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Gov. Jerry Brown today vetoed legislation that would have permitted the cultivation of industrial hemp in California, though the Democratic governor didn't seem happy about it.

Senate Bill 676, by Sen. Mark Leno, D-San Francisco, would have created an eight-year, pilot program for the cultivation of industrial hemp in Imperial, Kern, Kings and San Joaquin counties.

In a veto message, Brown said federal law considers industrial hemp to be a regulated, controlled substance, and that failure to obtain a federal permit would subject California farmers to federal prosecution.

"Although I am not signing this measure, I do support a change in federal law," Brown said in a veto message. "Products made from hemp - clothes, food, and bath products - are legally sold in California every day. It is absurd that hemp is being imported into the state, but our farmers cannot grow it."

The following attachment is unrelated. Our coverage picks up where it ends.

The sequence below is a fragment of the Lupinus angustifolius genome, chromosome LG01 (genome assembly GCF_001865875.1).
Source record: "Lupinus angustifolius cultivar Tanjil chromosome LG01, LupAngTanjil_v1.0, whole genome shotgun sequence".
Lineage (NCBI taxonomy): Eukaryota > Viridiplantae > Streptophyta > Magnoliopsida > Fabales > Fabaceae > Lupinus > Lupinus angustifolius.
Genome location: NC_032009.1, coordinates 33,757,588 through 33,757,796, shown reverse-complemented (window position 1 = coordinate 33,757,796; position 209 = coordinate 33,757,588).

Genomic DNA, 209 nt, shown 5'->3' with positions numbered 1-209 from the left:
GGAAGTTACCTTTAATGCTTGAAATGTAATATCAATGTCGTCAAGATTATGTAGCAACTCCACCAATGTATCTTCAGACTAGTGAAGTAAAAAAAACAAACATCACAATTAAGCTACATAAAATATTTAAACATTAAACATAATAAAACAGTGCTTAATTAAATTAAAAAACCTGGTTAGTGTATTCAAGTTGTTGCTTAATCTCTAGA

Brown also vetoed Assembly Bill 568, by Assemblywoman Nancy Skinner, D-Berkeley, which would have prohibited prison guards from shackling pregnant inmates unless necessary.

"At first blush, I was inclined to sign this bill because it certainly seems inappropriate to shackle a pregnant inmate unless absolutely necessary," Brown said in a veto message. "However, the language of this measure goes too far, prohibiting not only shackling, but also the use of handcuffs or restraints of any kind except under ill-defined circumstances."



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